Jonathan Strange and Mr. Norell: Magic and Programming

I just finished reading “Jonathan Strange and Mr. Norrell” (for the second time). It’s a really great book and it’s often described as Jane Austen meet’s Tolkien. If you like just one side of that equation you should still give it a chance as I found that it’s a strong enough book to overcome any distaste you have for fantasy or Victorian drama, so long as you like the other.

There are countless (better) reviews than I could give though, rather I wanted to write about one particular aspect of the book that was very interesting to me personally. I was struck with the similarities between the way that spell casting is described in the book and certain aspects of programming. I’ll do my best to avoid spoilers.

Particularly difficult or complicated spells are sometimes scripted, which is to say that they are literally written down on scraps of paper before being used. There are several scripting languages in popular use today. The most widespread and familiar to the reader probably being Javascript which is primarily used by web-browsers to enact all sorts of dynamic behavior on a web page.

Sometimes they are read from a book in the library of one of the magicians. In programming we often use code from libraries for the exact same reason as magicians in the book. Chiefly, we don’t need to take the time and to discover how to do something and secondly, we can avoid making mistakes by using code that has already proven to work.

When spells are not scripted beforehand it’s usually appears to be because the magic itself is either very simple or else there is simply no time to script a spell. This sort of seems like entering commands directly into a console. Maybe I’m stretching a bit on this analogy, but I didn’t want to leave you with the impression that all spells are scripted.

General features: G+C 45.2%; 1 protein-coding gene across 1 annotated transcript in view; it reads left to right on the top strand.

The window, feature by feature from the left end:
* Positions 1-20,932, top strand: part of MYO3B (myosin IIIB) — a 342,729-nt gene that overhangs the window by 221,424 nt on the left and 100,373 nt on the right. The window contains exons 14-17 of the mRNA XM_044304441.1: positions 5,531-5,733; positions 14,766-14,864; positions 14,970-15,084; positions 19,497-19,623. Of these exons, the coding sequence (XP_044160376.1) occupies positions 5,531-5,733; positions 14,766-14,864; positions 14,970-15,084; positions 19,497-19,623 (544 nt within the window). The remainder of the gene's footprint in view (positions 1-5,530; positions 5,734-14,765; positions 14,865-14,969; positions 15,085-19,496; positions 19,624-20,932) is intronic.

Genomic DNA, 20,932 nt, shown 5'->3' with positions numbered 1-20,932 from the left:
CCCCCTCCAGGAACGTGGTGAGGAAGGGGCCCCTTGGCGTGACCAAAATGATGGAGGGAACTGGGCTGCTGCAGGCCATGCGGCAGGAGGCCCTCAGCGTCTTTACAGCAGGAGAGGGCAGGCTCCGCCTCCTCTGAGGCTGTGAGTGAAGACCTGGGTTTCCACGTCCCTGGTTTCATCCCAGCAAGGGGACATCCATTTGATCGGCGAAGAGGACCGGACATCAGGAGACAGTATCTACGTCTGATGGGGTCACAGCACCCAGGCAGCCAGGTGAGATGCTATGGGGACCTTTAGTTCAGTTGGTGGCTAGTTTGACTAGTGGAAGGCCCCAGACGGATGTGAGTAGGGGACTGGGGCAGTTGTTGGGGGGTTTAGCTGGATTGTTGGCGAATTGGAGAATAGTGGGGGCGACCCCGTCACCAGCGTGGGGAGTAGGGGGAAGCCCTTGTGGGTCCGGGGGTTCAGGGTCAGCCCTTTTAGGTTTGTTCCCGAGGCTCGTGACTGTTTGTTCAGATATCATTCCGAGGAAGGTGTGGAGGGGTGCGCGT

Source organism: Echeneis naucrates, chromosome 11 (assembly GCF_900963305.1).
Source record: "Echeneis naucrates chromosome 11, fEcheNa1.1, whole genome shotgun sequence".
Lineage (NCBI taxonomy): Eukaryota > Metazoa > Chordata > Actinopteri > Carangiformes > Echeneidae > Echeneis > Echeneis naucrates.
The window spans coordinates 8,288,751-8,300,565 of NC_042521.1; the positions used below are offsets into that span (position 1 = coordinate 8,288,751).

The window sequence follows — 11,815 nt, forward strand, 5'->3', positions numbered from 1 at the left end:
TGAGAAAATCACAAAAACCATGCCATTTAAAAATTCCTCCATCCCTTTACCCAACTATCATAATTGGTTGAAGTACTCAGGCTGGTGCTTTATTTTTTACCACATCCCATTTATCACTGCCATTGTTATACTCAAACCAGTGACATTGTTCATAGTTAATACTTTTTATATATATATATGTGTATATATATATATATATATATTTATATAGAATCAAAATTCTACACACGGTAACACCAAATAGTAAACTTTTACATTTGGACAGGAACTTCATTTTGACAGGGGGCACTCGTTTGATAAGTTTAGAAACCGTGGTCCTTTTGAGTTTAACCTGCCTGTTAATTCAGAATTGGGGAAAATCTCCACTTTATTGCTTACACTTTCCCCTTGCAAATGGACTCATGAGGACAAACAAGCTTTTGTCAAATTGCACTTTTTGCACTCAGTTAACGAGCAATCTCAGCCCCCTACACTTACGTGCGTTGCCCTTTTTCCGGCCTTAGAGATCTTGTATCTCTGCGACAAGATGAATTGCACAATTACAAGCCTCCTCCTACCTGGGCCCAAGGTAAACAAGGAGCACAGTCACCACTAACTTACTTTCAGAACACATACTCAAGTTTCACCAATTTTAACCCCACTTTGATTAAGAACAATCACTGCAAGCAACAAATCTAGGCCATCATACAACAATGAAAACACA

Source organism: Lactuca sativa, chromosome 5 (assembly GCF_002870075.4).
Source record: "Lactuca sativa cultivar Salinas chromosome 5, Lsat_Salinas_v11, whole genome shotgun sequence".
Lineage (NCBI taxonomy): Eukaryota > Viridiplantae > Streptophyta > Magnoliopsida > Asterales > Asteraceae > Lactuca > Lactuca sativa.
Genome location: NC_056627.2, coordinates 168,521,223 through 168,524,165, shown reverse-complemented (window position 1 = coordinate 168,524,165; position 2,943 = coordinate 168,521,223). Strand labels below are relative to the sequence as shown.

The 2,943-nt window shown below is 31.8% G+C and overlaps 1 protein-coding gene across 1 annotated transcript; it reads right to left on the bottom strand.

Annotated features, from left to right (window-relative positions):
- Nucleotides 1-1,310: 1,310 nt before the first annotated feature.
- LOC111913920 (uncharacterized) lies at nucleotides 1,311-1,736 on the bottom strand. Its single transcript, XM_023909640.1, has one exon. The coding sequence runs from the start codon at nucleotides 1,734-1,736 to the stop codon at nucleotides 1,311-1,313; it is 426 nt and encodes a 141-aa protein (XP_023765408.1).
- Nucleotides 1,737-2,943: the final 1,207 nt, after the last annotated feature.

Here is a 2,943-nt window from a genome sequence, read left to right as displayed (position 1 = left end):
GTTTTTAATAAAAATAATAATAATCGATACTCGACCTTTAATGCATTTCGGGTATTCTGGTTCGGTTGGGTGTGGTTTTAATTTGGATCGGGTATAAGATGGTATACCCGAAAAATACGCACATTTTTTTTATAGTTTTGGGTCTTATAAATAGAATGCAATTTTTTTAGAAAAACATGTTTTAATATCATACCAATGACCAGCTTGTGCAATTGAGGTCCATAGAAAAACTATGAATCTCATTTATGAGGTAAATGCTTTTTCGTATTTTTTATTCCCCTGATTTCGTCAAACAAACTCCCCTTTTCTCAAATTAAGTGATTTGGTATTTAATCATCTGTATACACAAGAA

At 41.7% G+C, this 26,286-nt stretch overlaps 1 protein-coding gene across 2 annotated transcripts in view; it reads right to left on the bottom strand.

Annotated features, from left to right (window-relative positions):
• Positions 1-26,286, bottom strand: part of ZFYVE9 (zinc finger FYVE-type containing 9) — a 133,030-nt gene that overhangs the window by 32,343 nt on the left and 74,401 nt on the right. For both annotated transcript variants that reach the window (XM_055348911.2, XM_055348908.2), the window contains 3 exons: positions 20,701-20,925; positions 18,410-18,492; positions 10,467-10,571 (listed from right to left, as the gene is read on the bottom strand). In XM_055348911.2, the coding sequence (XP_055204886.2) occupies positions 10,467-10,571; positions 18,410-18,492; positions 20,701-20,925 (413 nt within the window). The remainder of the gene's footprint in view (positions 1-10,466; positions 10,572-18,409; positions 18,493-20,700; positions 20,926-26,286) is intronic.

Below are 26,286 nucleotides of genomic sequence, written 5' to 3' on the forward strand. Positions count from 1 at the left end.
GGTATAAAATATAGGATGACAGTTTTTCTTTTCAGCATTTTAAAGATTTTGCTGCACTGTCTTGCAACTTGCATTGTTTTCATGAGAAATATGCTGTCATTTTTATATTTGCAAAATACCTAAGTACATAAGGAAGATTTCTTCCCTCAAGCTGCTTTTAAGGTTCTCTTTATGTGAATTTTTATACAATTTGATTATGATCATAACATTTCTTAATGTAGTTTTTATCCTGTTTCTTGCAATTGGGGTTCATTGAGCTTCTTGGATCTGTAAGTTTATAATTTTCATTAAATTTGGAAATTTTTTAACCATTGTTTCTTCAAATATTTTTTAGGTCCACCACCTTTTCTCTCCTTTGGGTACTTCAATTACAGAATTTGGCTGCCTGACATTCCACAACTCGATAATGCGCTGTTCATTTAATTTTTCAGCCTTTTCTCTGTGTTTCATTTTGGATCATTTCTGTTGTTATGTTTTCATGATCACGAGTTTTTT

Spells have variables, which is another way of saying that spells are reusable, not single use. They don’t seem to accept arguments in the way that functions do. Rather I think they act more like closures (again commonly found in javascript) where the function is declared with a certain set of variables which it holds onto and use when it’s executed. Additionally spells, may also be embedded within other spells.

Spells can also be used as more than a simple script that is executed immediately and completed and then ends. Sometimes a spell brings into being a magical state in an object that can be interacted with. The best example of this is a spell that occurs multiple times in the book for finding a person. A silver bowl is filled with water and the magician utters a spell and then draws four lines on the surface of the water, dividing it into quadrants. He names each quadrant an area of the world to search in for the person. For example, England, Scotland, Wales, and Other. A blue dot appears in whatever named quadrant where the person is to be found. The magician then taps that quadrant which then zooms to fill the entire surface area and begins again to divide and name regions within the surface of the bowl. The magician does not need to restate the spell each time, rather he’s interacting in an iterative way with an object that has a magical state. It remembers the name of the person he’s searching for. I suppose there are a number of ways this could be implemented by a programmer, but I thought immediately of objects.

Lastly, spells have bugs and unintended consequences. Sometimes they last longer than they should, sometimes the effect of the spell effects unintended people or areas. Sometimes it doesn’t work at all and the magician doesn’t know why.

I’m sure there are more similarities, but these are the most obvious ones to me. I highly recommend the book for programmers (who tend to like fantasy and magic). Until it wears off my job will feel a bit more magical.

Written on August 1, 2014